It is 10 PM and staff members in OR 5 are performing a procedure to    remove a small bowel obstruction on an older adult patient with    several comorbidities. The circulating nurse is a traveling nurse    who works the evening shift, and the scrub nurse, who is new to    perioperative nursing and has only recently started taking call,    was called in from home. Both nurses were unable to attend the    inservice meeting a few weeks ago about the new surgical stapling    system. The scrub nurse has never handled the new stapler but    reloads it thinking that it looks 'okay.' When the surgeon uses it,    however, the stapler misfires because the reload was not properly    seated. This causes a tear in the patient's bowel. As a result, the    surgery takes longer, which puts the patient at risk for further    complications. 

In this situation, if the scrub nurse had been able to access a video monitor in the OR and watch a 30-second demonstration of the proper loading of that particular stapler unit, the misfire could have been avoided. When critical information is readily available, errors such as this could be prevented. Surgical team members as well as the patient would benefit from having this technology available. Surgeons also may welcome processes that use information technology to assist nursing staff members. By cultivating surgeons' interest as stakeholders in the WBR, the development team could improve a facility's access to educational materials, product information, and other necessary resources for a comprehensive WBR.

FAMILIARIZATION. There always is the possibility that perioperative staff members will be assigned to an unfamiliar procedure or be assigned to one in which they have not participated for many years. A WBR can provide them and their patients a safer experience by giving the staff member access to critical information. Additionally, traveling nurses, a necessary staffing component in many ORs, also may benefit from the availability of a WBR. The Joint Commission reported that,

    While temporary nurses today are typically well educated and    experienced, there are inherent risks in bringing nurses in who are    unfamiliar with the hospital's practices and policies. (9) 

A WBR could be developed to help familiarize these nurses with hospital-specific practices and procedures.


As paper-and-ink processes give way to digitization, nurses must embrace the opportunities they have to shape information technology to fit nursing practice rather than adapting nursing practice to fit the needs of technology. (16) In an age in which banking, college coursework, and grocery buying can be done online, it is reasonable not only to expect but also to embrace web-based processes that assist perioperative nurses in the OR. The necessary infrastructure already exists within many ORs, but it will require proactive leaders and determination to develop web resources that support comprehensive perioperative nursing orientation and education. Considering the magnitude of the current nursing shortage, nurses must welcome these developing technologies, keeping in mind that they will help attract new nurses to the perioperative field. This will ensure that the field of perioperative nursing, and the crucial contribution these nurses make to patient care, will be sustained in the future.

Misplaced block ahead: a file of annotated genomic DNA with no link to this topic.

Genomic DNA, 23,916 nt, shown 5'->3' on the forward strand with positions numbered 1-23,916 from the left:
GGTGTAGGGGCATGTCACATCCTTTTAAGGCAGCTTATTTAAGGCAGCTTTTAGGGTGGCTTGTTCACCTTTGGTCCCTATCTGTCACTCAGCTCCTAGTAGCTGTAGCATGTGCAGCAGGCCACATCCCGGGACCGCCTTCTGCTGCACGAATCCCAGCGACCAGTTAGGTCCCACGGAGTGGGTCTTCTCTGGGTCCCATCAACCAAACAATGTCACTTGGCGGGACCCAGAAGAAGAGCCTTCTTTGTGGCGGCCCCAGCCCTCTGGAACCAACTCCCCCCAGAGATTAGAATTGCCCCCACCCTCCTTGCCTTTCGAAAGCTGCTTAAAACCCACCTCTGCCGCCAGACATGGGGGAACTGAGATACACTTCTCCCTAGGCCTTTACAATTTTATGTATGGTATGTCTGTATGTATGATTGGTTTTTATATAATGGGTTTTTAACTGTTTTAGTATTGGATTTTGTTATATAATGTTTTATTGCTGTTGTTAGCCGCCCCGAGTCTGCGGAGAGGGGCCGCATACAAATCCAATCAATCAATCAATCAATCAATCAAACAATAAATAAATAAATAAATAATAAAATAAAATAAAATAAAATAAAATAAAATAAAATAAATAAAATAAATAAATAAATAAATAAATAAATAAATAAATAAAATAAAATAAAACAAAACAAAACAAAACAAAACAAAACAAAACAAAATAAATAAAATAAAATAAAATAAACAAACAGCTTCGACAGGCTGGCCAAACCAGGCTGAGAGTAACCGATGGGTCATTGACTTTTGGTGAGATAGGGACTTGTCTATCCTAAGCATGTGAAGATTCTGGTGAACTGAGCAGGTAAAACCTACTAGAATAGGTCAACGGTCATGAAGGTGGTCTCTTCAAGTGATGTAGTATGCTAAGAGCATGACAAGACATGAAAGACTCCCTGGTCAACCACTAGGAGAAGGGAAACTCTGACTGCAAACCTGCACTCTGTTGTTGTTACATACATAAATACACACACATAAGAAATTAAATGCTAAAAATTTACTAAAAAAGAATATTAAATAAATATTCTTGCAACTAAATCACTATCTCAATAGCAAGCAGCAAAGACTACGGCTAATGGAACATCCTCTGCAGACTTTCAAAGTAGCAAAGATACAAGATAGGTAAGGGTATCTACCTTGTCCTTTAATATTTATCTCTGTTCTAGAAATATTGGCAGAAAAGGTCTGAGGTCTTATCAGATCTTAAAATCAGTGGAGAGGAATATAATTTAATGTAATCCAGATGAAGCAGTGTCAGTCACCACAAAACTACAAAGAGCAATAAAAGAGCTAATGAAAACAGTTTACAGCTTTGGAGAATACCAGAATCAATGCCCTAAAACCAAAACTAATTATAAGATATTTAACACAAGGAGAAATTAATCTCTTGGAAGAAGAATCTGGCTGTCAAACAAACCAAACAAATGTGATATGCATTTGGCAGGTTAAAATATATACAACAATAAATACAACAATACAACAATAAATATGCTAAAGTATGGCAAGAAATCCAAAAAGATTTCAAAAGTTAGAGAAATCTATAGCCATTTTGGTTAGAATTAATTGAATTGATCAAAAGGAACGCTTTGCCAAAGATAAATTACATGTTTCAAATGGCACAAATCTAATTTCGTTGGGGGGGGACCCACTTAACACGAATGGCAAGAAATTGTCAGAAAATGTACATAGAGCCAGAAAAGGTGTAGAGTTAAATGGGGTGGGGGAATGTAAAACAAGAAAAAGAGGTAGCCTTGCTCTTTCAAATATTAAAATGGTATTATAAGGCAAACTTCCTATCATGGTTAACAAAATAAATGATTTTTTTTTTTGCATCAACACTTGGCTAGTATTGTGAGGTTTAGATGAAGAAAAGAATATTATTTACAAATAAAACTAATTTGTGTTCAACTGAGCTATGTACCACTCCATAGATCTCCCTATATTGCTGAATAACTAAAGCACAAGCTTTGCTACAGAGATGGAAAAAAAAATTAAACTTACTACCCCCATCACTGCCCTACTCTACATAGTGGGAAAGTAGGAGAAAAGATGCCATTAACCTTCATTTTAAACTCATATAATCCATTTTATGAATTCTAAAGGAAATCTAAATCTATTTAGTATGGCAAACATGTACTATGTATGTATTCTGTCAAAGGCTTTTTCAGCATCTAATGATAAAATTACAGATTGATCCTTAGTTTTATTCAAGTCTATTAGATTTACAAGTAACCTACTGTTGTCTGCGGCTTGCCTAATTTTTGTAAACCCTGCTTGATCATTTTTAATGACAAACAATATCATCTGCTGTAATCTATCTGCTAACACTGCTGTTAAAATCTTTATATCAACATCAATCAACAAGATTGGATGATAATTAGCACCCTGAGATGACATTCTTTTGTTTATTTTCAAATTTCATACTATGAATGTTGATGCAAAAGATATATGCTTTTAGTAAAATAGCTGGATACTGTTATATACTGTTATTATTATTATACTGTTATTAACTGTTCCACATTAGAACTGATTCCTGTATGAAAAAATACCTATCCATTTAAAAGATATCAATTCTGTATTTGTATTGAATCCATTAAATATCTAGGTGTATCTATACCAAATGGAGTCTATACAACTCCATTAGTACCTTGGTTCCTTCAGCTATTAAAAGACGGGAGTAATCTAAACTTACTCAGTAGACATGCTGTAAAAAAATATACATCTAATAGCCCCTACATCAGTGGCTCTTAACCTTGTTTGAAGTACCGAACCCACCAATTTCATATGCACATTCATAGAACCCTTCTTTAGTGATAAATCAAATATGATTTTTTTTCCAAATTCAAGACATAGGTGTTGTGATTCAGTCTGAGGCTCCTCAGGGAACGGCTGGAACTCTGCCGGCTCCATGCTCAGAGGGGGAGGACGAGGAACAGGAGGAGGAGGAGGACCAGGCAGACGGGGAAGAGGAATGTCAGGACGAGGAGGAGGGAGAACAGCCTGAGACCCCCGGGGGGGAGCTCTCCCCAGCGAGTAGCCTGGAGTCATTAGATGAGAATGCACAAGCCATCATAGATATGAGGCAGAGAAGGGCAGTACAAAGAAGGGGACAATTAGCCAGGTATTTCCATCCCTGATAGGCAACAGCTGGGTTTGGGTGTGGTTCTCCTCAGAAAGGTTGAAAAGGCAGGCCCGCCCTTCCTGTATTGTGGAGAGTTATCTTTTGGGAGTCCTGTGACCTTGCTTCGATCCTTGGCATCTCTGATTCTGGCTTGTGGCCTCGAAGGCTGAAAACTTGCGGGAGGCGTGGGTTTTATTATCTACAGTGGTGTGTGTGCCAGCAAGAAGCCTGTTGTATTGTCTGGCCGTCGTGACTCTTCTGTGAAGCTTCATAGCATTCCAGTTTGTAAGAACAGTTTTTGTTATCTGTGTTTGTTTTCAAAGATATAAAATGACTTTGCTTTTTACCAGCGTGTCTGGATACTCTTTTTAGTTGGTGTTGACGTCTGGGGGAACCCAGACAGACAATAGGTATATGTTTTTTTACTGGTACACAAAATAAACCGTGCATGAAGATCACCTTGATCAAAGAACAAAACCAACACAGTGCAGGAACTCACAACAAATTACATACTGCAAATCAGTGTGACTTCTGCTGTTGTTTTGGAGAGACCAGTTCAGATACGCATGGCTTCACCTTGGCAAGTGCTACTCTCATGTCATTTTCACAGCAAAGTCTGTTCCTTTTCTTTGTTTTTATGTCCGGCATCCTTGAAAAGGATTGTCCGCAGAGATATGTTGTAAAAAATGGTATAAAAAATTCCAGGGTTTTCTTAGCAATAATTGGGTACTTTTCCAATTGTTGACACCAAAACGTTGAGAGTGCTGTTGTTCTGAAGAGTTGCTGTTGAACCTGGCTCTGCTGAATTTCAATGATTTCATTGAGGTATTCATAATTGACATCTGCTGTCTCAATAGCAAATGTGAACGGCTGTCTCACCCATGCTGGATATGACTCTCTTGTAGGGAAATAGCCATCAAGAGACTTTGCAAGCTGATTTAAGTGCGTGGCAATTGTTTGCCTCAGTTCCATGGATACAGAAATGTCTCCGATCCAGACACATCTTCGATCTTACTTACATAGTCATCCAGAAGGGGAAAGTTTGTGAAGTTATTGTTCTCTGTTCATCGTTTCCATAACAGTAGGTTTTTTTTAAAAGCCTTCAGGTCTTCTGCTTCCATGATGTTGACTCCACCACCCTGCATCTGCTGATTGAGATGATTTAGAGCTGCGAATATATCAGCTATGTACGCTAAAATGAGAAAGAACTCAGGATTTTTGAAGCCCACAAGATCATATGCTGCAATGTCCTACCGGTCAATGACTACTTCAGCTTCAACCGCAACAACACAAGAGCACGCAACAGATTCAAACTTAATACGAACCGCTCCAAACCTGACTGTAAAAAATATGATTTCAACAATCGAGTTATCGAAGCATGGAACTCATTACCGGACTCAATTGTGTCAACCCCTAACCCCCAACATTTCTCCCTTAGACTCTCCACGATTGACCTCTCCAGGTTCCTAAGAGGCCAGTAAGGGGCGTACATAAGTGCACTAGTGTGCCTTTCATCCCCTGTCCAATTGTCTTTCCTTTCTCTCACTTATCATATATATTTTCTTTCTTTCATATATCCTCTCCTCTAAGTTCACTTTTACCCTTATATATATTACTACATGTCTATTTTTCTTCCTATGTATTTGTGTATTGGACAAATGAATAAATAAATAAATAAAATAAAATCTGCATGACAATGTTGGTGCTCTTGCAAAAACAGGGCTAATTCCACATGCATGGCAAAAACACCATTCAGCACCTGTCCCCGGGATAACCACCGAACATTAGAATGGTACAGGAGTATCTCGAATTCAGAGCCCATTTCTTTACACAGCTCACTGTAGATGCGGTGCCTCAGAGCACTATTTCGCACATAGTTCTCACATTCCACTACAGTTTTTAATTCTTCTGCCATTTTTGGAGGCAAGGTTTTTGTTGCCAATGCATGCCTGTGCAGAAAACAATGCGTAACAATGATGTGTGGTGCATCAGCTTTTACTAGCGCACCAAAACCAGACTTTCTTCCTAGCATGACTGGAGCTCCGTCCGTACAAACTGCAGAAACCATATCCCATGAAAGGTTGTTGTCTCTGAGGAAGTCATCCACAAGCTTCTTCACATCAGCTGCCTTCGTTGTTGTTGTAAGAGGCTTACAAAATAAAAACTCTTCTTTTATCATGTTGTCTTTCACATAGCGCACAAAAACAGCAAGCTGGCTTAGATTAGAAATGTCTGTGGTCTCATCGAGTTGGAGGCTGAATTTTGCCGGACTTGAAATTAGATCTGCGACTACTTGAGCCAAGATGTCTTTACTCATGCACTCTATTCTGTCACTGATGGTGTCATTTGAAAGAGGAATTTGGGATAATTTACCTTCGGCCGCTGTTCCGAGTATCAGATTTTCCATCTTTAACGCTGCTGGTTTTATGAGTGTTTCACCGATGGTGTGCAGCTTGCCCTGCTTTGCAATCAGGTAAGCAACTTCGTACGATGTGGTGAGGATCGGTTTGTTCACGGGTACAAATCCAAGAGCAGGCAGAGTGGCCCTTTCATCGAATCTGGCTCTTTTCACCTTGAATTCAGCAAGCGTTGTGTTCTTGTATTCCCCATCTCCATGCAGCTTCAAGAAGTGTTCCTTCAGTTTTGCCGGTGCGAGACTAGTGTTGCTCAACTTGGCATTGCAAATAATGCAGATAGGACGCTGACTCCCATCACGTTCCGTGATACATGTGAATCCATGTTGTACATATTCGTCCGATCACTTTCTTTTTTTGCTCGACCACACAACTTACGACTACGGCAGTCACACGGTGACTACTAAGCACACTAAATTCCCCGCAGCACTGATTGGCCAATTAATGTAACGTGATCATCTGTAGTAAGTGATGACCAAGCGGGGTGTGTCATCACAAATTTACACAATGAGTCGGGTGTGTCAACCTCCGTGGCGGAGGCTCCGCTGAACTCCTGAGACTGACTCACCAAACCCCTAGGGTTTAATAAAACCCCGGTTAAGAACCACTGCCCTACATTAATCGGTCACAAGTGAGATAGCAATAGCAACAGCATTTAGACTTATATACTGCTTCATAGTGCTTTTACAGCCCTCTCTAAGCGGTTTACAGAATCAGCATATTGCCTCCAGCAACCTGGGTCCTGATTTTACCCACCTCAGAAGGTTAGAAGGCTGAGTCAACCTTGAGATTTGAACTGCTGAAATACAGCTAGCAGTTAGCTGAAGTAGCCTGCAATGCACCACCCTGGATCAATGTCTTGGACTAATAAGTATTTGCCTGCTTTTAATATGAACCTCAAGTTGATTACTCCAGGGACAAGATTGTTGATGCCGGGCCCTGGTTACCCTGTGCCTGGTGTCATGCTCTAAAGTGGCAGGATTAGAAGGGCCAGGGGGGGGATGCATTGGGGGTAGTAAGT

(1.) Jackson RL. The business of surgery: managing the OR as a profit center requires more than just IT. It requires a profit-making mindset, too. Health Manage Technol. 2002;23:20-22. http://www.healthmgttech.com /cgi-bin/arttop.asp?Page=h0702systems.htm. Accessed June 12, 2007.

(2.) American Nurses Association. Scope and Standards of Nursing Informatics Practice. Washington, DC: American Nurses Publishing; 2001.

(3.) Norman LD, Donelan K, Buerhaus PI, et al. The older nurse in the workplace: does age matter? Nurs Econ. 2005;23(6):282-289.

(4.) US Health Resources and Services Administration. What is Behind HRSA's Projected Supply, Demand, and Shortage of Registered Nurses? Washington, DC: US Department of Health and Human Services; 2006. http://bhpr.hrsa.gov/healthwork force/reports/behindrnprojections/index.htm. Accessed June 12, 2007.

(5.) DeLong DW, Mann TO. Stemming the brain drain. Outlook J. January 2003;1:39-43. http://www .accenture.com/Global/Research_and_Insights /Outlook/By_Alphabet/StemmingTheBrainDrain .htm. Accessed June 12, 2007.

(6.) Patton S. Beating the boomer brain drain blues. CIO Mag. February 3, 2006:1-4. http://www.cio.com.au /index.php?id=1594109736. Accessed June 12, 2007.

(7.) Ridge RA. A dynamic duo: staff development and you. Nurs Manage. 2005;36(7):28-34.

(8.) Benner PE. From Novice to Expert: Excellence and Power in Clinical Nursing Practice. Menlo Park, CA: Addison-Wesley; 1984.

(9.) The Joint Commission. Health Care at the Crossroads: Strategies for Addressing the Evolving Nursing Crisis. Oakbrook Terrace, IL: Joint Commission Re sources; 2007. http://www.jointcommission.org /NR/rdonlyres/5C138711-ED76-4D6F-909F-B06E03 09F36D/0/health_care at the crossroads.pdf. Accessed June 12, 2007.

(10.) Sackett DL, Rosenberg WM, Gray JA, Haynes RB, Richardson WS. Evidence based medicine: what it is and what it isn't. 1996. Clin Orthop Relat Res. February 2007;455:3-5.

(11.) Shirey MR. Evidence-based practice: how nurse leaders can facilitate innovation. Nurs Adm Q. 2006; 30(3):252-265.

(12.) Beyea SC. Why should perioperative RNs care about evidence-based practice? AORN J. 2000;72(1): 109-111.

(13.) Runy LA. Nurse retention: an executive's guide to keeping one of your hospital's most valuable resources. Hosp Health Netw. 2006;80(1):53-60.

(14.) Andrews DR, Dziegielewski SF. The nurse manager: job satisfaction, the nursing shortage and retention. J Nurs Manag. 2005;13(4):286-295.

(15.) Tanner CA, Bellack JP. Resolving the nursing shortage: replacement plus one! J Nurs Educ. 2001; 40(3):99-100.

(16.) McCartney PR. Leadership in nursing informatics. J Obstet Gynecol Neonatal Nurs. 2004;33(3):371-380.

Jim Smithers, RN, BSN, CNOR, is a a senior clinical analyst within the Information Systems Division of the University of Rochester Medical Center, NY.